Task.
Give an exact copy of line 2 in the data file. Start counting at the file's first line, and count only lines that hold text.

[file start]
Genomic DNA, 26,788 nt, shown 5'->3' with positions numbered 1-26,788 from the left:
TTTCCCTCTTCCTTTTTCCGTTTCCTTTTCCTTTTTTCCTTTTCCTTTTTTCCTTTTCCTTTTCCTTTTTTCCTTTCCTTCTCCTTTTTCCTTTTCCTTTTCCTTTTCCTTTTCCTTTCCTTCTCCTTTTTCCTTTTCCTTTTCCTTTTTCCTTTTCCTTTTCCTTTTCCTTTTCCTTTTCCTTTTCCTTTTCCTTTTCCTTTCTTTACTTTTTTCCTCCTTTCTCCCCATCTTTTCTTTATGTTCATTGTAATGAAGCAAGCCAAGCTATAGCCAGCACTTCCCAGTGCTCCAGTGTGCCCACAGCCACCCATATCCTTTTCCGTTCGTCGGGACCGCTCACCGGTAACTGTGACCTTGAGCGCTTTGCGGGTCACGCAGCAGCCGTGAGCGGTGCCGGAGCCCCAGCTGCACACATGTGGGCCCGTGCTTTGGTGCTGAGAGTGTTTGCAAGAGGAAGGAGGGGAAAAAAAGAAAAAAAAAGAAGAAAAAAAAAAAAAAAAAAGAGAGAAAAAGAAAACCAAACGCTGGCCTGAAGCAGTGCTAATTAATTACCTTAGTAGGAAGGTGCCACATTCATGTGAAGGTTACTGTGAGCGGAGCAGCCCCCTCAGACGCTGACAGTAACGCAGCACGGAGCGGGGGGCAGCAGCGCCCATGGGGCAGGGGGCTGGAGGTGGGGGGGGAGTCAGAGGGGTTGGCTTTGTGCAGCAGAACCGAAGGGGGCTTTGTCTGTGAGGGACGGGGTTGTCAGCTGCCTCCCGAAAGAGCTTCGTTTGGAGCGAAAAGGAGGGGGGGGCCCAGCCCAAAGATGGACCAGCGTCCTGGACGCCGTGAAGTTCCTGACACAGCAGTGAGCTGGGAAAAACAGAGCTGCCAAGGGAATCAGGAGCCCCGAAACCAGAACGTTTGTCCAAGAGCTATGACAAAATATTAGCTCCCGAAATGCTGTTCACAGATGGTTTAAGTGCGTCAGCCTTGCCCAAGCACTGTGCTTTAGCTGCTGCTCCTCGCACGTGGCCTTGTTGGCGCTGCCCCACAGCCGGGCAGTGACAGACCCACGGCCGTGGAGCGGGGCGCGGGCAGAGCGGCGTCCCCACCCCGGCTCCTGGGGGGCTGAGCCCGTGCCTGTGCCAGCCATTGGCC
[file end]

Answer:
TTTCCCTCTTCCTTTTTCCGTTTCCTTTTCCTTTTTTCCTTTTCCTTTTTTCCTTTTCCTTTTCCTTTTTTCCTTTCCTTCTCCTTTTTCCTTTTCCTTTTCCTTTTCCTTTTCCTTTCCTTCTCCTTTTTCCTTTTCCTTTTCCTTTTTCCTTTTCCTTTTCCTTTTCCTTTTCCTTTTCCTTTTCCTTTTCCTTTTCCTTTCTTTACTTTTTTCCTCCTTTCTCCCCATCTTTTCTTTATGTTCATTGTAATGAAGCAAGCCAAGCTATAGCCAGCACTTCCCAGTGCTCCAGTGTGCCCACAGCCACCCATATCCTTTTCCGTTCGTCGGGACCGCTCACCGGTAACTGTGACCTTGAGCGCTTTGCGGGTCACGCAGCAGCCGTGAGCGGTGCCGGAGCCCCAGCTGCACACATGTGGGCCCGTGCTTTGGTGCTGAGAGTGTTTGCAAGAGGAAGGAGGGGAAAAAAAGAAAAAAAAAGAAGAAAAAAAAAAAAAAAAAAGAGAGAAAAAGAAAACCAAACGCTGGCCTGAAGCAGTGCTAATTAATTACCTTAGTAGGAAGGTGCCACATTCATGTGAAGGTTACTGTGAGCGGAGCAGCCCCCTCAGACGCTGACAGTAACGCAGCACGGAGCGGGGGGCAGCAGCGCCCATGGGGCAGGGGGCTGGAGGTGGGGGGGGAGTCAGAGGGGTTGGCTTTGTGCAGCAGAACCGAAGGGGGCTTTGTCTGTGAGGGACGGGGTTGTCAGCTGCCTCCCGAAAGAGCTTCGTTTGGAGCGAAAAGGAGGGGGGGGCCCAGCCCAAAGATGGACCAGCGTCCTGGACGCCGTGAAGTTCCTGACACAGCAGTGAGCTGGGAAAAACAGAGCTGCCAAGGGAATCAGGAGCCCCGAAACCAGAACGTTTGTCCAAGAGCTATGACAAAATATTAGCTCCCGAAATGCTGTTCACAGATGGTTTAAGTGCGTCAGCCTTGCCCAAGCACTGTGCTTTAGCTGCTGCTCCTCGCACGTGGCCTTGTTGGCGCTGCCCCACAGCCGGGCAGTGACAGACCCACGGCCGTGGAGCGGGGCGCGGGCAGAGCGGCGTCCCCACCCCGGCTCCTGGGGGGCTGAGCCCGTGCCTGTGCCAGCCATTGGCC